I never realized how tough it would be to explain what it is that my husband is going to do. Although I shouldn’t have been surprised given that before Will participated in a random Army JAG interview on campus I had never heard of JAG outside of that old TV show. So for those of you wondering, here is round one of answers to some of the questions you’ve been throwing my way (and some I wondered myself).
What is a JAG?
JAG stands for Judge Advocate General. Every military branch (Air Force, Army, Navy, Marines, Coast Guard) has a JAG Corp. Will will be in the Air Force JAG. JAGs are military lawyers. Their responsibilities cover a range of law practice areas from criminal, international, medical, contracts, environmental…basically you name it, they do it. They advise on the legal ramifications of military acts as well as aid other soldiers in anything and everything law related from handling divorces to defending in criminal cases.
What is the benefit to going JAG vs working for a firm?
Big law, and even smaller law firms can be very enticing. They often offer ridiculous six figure starting salaries and the promise of a posh lifestyle straight out of school. However they may also include 70+ hour work weeks, lots of pressure and stress, and can require years of pencil pushing before young attorneys ever set foot in a courtroom. JAGs are usually paid slightly less than their big law peers, generally have to deploy at some point, or possibly multiple times during their careers, and there is always the nagging issue of the uncertainty of where you will be living. Starting pay is around $65,000 inclusive of the housing and living allowances, however the allowance is tax free, benefits for a JAG are free (including healthcare), and there are countless perks like cheap travel, on base tax free stores, paid tuition reimbursement up to $65,000 (yay!!), and immediate 30 day vacation allowances. JAGs may just work the normal duty hours from 07:30 to 16:30 every day, or they may end up working long hours equivalent or surpassing their private sector peers. But one of the greatest perks is the JAG offers a high level of job security and financial stability.
What is the timeline for graduating and becoming a JAG?
I’ve read that it can be different for everyone, especially between the different branches. So from here I will tell you what I know based on our experience so far with the Air Force JAG. Will completed an internship the summer after his 2L year in law school with the AF JAG. However, unlike law firm internships, your performance and standing as an intern does not guarantee your eligibility or selection as a full time JAG. He applied to both the Army and Air Force JAG early last Fall (2010) and was in the pool for the October board. The number of boards held a year has changed due to a cut back in new recruits. We did not hear that he had been selected until November. We received a letter with the official offer and were told to inform them once Will passes the BAR at which time they will inform of us our assignment choices (I believe we get two *Update – you now only get one choice). He takes the BAR July 26-27 and in the past couple of years the NC BAR results have come back mid-August so we will hopefully know our assignment by the end of September. We received notification last Friday (July 8, 2011) that he will begin COT in January (found out yesterday specifically Jan 12, 2012), will graduate February 12, will immediately begin JASOC February 13 and will graduate April 13, at which point we will move to our assigned base. Assignments are typically 2-3 years although I’ve read if you have family or are overseas sometimes they are more like 3-4 years.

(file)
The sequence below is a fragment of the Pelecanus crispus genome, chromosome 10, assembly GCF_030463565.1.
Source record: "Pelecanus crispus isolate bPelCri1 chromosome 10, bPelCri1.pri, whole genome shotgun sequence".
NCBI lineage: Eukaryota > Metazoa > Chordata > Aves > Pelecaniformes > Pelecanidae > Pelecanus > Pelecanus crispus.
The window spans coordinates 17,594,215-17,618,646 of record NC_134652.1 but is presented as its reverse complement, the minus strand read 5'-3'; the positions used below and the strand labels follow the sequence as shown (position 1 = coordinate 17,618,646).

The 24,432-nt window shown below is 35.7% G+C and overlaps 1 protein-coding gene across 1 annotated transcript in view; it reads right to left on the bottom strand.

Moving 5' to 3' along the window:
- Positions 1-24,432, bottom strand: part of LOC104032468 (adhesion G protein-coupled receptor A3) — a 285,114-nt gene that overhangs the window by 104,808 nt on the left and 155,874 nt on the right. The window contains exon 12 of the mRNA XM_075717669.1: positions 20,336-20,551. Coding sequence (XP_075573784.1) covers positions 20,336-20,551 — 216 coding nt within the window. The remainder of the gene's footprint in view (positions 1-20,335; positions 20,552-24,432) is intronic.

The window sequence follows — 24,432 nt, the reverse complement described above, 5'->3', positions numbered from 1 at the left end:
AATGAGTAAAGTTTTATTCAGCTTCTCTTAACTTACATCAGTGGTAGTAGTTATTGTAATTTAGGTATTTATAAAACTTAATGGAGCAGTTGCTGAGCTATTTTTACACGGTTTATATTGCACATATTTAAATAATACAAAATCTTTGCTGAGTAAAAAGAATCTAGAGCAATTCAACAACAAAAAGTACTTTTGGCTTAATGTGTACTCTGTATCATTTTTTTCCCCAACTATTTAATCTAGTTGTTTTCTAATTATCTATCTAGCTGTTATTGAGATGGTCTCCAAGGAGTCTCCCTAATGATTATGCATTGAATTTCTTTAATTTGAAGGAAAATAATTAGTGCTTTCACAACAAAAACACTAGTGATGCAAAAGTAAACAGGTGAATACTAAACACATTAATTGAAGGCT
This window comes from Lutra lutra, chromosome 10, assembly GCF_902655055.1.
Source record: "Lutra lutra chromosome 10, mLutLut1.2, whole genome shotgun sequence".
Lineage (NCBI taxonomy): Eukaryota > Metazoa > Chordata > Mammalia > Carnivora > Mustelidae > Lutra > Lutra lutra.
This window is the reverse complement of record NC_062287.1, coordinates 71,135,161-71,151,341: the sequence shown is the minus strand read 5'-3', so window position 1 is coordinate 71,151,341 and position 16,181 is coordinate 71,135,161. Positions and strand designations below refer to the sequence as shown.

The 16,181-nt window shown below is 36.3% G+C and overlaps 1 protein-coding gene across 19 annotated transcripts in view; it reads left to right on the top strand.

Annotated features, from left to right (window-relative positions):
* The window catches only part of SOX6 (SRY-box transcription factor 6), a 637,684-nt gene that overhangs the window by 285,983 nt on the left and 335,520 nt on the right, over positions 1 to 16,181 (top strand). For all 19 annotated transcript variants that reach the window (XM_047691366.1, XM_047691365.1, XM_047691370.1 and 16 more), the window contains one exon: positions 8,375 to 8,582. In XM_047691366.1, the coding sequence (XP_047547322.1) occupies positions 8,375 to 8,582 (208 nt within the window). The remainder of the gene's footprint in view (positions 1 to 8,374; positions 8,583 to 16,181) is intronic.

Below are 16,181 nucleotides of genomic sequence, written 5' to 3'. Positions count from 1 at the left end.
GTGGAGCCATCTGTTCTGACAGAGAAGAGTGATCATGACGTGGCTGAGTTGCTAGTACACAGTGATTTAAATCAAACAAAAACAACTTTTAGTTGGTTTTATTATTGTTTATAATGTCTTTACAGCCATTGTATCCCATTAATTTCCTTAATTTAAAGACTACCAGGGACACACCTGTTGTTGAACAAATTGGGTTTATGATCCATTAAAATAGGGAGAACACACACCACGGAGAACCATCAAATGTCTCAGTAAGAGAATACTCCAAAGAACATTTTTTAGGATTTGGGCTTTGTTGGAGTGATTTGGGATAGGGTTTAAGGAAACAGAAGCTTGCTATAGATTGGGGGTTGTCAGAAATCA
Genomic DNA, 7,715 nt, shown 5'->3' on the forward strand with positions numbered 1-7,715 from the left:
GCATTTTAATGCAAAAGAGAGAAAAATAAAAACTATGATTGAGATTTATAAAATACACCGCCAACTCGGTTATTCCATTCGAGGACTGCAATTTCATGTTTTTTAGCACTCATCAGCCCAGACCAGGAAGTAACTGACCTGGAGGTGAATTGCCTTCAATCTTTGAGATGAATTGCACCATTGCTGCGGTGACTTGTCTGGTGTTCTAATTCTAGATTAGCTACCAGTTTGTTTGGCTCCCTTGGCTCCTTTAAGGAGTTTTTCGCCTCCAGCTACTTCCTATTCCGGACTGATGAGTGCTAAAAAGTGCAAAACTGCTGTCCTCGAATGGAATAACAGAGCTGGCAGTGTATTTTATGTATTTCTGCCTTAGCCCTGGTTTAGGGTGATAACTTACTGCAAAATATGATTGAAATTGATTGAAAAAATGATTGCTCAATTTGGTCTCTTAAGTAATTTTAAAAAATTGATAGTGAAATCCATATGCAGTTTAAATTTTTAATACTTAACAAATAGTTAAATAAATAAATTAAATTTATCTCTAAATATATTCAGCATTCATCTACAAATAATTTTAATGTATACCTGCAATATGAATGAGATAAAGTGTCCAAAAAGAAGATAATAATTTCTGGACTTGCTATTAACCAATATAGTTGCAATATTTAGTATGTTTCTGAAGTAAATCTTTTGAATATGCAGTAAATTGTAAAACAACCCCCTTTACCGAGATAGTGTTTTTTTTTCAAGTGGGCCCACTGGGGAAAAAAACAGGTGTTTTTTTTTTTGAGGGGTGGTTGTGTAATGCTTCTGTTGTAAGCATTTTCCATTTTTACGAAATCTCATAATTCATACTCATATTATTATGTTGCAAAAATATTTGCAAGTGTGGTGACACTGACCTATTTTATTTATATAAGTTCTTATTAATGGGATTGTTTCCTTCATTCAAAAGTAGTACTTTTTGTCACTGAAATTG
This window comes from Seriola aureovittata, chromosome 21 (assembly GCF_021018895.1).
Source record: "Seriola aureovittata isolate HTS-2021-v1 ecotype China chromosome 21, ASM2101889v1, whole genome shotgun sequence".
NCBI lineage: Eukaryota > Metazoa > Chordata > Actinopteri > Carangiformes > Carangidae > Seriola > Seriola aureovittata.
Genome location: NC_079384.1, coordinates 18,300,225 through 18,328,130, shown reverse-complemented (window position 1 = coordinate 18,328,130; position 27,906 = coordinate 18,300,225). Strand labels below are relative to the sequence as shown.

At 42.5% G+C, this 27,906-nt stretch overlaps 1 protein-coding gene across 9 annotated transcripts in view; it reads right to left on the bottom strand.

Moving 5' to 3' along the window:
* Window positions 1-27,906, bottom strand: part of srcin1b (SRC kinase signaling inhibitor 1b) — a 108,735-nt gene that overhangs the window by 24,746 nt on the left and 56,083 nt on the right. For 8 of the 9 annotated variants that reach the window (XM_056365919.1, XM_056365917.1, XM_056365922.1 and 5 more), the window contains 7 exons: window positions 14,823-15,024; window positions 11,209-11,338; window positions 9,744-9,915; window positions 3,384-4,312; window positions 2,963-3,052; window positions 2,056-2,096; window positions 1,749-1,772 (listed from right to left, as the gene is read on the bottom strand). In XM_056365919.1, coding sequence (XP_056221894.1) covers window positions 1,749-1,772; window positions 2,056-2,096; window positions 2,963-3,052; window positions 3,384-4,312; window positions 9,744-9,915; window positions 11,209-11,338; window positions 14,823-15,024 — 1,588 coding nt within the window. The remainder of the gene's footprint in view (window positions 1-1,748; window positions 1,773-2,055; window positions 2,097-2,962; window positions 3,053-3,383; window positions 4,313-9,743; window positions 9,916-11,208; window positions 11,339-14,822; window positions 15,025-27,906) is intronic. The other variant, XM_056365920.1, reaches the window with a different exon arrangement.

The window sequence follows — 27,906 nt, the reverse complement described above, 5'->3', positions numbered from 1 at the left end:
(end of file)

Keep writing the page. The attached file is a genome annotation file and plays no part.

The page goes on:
Because I found it very difficult to find ANY information about the JAG when we were going through this, I will try my best to provide anything we know or experience FYI. Look for additional posts.